What is Rosacea?
Rosacea is a chronic rash involving the central face that most often affects those aged 30 to 60. It is more common in women than in men, and in those with a fair skin who flush easily. those with fairer skin, blue eyes and Celtic origins. It may be transient, recurrent or persistent and is characterised by its colour, red.
A tendency to flush easily is followed by persistent redness on the cheeks, chin, forehead and nose, and by crops of small inflamed red bumps and pus spots.
What are the different types/stages of Rosacea?
- Mild papules and erythema
- Moderate papules and early pustules
- Severe erythema, papules and pustules
- Inflammatory papules
- Advanced rhinophyma
What are the possible causes of Rosacea?
The cause of rosacea is not fully understood, but many think that the defect lies in the blood vessels in the skin of the face, which dilate too easily in response to an inflammatory stimulus. This stimulus maybe different for different people.
Many things seem to make rosacea worse, but probably do not cause it in the first place. They include alcohol, too much exercise, both high and low temperatures, hot spicy foods, stress, and sunlight. Things that stir up one person’s rosacea may well have no effect at all on the rosacea of someone else. The idea that rosacea is due to germs in the skin, or in the bowel, has not been proved.
Rosacea is not contagious.
There are several theories regarding the cause of rosacea, including genetic, environmental, vascular and inflammatory factors. Skin damage due to chronic exposure to ultraviolet radiation plays a part.
The skin’s innate immune response appears to be important, as high concentrations of antimicrobial peptides such as cathelicidins have been observed in rosacea. Cathelicidins are part of the skin’s normal defence against microbes. Cathelicidins promote infiltration of neutrophils in the dermis and dilation of blood vessels. Neutrophils release nitric acid also promoting vasodilation. Fluid leaks out of these dilated blood vessels causing swelling (oedema); and proinflammatory cytokines leak into the dermis, increasing the inflammation.
What does rosacea look like?
Mild Rosacea starts with a tendency to blush and flush easily.
After a while, the central areas of the face become a deeper shade of red and end up staying this colour all the time. The area becomes studded with small red bumps (papules) and pus spots, which come and go in crops. Small dilated blood vessels (telangiectasia) appear, looking like thin red streaks. Scarring is seldom a problem. Other problems with rosacea include the following
- Rosacea can lead to embarrassment, anxiety, or depression, and a disrupted social life
- The face may swell (lymphoedema), especially around the eyes.
- Some people with rosacea have eye symptoms (red, itchy, sore eyes and eyelids; a gritty feeling; sensitivity to light). A few patients with rosacea have more serious eye problems, such as rosacea keratitis, that can interfere with vision.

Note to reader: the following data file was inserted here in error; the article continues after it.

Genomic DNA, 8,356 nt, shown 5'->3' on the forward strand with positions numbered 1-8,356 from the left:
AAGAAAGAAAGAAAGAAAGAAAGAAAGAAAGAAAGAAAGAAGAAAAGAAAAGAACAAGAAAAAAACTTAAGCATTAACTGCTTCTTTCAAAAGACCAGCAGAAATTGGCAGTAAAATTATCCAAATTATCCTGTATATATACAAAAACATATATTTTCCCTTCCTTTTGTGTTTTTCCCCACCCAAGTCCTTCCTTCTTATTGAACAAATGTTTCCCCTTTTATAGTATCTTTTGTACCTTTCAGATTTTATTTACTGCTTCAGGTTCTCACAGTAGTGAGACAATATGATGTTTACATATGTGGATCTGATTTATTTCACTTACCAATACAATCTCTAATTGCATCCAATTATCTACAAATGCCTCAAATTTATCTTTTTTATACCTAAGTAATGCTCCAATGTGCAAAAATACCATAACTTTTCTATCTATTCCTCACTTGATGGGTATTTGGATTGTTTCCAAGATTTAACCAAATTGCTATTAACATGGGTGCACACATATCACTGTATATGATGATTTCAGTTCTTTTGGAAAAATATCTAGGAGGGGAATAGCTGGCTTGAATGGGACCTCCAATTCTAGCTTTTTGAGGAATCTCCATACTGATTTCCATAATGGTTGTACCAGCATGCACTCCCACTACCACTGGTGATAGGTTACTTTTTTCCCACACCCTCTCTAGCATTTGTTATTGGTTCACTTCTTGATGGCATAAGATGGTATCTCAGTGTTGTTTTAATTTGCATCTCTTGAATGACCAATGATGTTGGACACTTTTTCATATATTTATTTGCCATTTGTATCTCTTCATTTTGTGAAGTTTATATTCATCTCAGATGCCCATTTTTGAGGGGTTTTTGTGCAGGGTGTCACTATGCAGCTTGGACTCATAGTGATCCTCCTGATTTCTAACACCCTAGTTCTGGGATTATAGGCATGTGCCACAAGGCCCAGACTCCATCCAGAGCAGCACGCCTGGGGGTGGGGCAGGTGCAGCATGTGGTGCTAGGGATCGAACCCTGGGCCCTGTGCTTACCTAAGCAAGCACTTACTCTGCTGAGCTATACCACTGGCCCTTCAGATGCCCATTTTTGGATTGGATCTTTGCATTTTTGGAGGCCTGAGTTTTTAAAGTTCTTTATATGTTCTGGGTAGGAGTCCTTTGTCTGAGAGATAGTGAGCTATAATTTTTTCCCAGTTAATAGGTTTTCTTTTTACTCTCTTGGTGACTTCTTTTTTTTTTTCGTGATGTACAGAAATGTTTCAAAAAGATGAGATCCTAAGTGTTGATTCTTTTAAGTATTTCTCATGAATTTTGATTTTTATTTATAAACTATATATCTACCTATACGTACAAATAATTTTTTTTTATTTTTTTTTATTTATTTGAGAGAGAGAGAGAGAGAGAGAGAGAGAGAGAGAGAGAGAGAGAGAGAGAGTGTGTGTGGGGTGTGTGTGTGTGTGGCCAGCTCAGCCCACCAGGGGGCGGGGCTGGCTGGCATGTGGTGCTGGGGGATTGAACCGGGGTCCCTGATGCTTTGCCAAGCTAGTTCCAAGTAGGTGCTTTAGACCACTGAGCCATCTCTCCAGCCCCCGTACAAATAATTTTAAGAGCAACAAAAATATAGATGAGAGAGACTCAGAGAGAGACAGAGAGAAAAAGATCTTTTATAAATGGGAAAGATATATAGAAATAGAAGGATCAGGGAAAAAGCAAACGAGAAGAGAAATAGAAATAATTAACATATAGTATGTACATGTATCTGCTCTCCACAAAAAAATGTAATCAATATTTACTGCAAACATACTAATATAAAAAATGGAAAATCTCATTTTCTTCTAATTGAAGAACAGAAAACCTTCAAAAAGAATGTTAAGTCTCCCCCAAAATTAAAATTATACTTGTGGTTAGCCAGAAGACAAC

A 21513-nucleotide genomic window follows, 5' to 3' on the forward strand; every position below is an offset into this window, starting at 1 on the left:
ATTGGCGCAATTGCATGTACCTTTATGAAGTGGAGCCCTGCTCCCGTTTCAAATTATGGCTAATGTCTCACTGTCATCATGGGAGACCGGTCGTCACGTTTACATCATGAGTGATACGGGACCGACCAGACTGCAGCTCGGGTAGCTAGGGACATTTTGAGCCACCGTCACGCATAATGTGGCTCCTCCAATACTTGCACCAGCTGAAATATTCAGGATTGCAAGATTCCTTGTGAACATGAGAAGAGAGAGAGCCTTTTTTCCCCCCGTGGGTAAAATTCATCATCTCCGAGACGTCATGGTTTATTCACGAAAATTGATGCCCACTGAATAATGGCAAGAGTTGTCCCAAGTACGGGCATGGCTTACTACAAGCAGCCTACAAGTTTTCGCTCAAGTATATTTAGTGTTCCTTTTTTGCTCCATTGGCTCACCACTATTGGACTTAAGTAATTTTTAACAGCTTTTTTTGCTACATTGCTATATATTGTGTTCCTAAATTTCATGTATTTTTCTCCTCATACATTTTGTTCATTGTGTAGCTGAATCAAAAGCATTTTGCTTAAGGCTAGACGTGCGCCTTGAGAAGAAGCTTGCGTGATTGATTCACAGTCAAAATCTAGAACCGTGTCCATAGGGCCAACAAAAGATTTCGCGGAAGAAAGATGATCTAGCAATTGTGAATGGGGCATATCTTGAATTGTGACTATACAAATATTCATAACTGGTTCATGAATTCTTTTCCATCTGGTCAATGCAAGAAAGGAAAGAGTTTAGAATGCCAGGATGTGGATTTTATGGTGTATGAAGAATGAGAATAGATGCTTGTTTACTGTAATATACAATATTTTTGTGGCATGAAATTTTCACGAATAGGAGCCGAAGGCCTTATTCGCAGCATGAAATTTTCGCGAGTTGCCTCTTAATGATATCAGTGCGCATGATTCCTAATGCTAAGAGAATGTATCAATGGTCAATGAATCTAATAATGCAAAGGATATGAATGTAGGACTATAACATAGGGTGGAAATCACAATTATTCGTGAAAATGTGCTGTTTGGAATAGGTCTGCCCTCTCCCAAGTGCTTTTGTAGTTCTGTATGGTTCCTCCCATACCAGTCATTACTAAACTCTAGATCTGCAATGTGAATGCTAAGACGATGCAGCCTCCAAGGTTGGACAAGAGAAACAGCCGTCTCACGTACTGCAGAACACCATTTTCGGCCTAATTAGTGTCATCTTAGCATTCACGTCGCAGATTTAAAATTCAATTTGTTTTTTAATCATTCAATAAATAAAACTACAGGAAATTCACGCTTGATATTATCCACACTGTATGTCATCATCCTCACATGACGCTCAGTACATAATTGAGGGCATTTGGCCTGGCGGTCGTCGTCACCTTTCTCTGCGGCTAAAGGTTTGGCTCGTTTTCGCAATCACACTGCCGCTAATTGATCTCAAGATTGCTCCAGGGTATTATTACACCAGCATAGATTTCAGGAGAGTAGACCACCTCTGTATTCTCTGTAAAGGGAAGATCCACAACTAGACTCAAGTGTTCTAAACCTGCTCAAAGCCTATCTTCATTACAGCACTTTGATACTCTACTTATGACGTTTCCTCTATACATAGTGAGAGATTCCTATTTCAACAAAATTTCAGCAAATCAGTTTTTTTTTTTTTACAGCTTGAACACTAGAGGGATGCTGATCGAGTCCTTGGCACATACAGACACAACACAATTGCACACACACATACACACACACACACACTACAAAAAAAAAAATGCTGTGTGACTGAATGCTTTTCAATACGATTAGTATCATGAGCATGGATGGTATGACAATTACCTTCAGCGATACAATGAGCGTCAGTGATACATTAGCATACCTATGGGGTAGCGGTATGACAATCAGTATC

- The nose may grow big, red and bulbous (rhinophyma) due to the overgrowth of the sebaceous glands. This is more common in men than women
How will rosacea be diagnosed?
Your doctor will recognise rosacea just by looking at your skin. There are no diagnostic laboratory tests. Rosacea differs from acne in that the skin is not extra-greasy; blackheads and scarring are not features; flushing is common; and there is a background of red skin.
What are the treatment options availabe for rosacea?
- Reduce factors that can causing facial flushing
- Check for food sensitivities. At 23MD, we provide Alcat blood testing services for this. Alcat tests can be used to check up to 300 types of food that you may be silently inflaming your skin and manifesting as rosacea.
- Check and maintain your hormone balance with bio-udentical hormones. At 23MD, Dr Galy can measure and rebalance hormone disturbances.
- Avoid oil-based facial creams. Use water-based make-up.
- Never apply a topical steroid to the rosacea as although short-term improvement may be observed (vasoconstriction and anti-inflammatory effect), it makes the rosacea more severe over the next weeks (possibly by increased production of nitric oxide).
- Protect yourself from the sun. Use light oil-free facial sunscreens.
- Keep your face cool to reduce flushing: minimise your exposure to hot or spicy foods, alcohol, hot showers and baths and warm rooms if necessary.
- Topical treatment of rosacea
- Azelaic acid cream or lotion is also effective for mild inflammatory rosacea, applied twice daily to affected areas.
- Antibiotics like Metronidazole cream or gel can be used intermittently or long-term on its own for mild inflammatory rosacea and in combination with oral antibiotics for more severe cases. It is uncertain if the positive effects of this result from the antibiotics component to the anti-inflammatory component of these medicines
- Vascular laser or IPL
- Persistent telangiectasia can be successfully improved with vascular laser or intense pulsed light treatment.
Please contact us here to make an appointment for your assessment.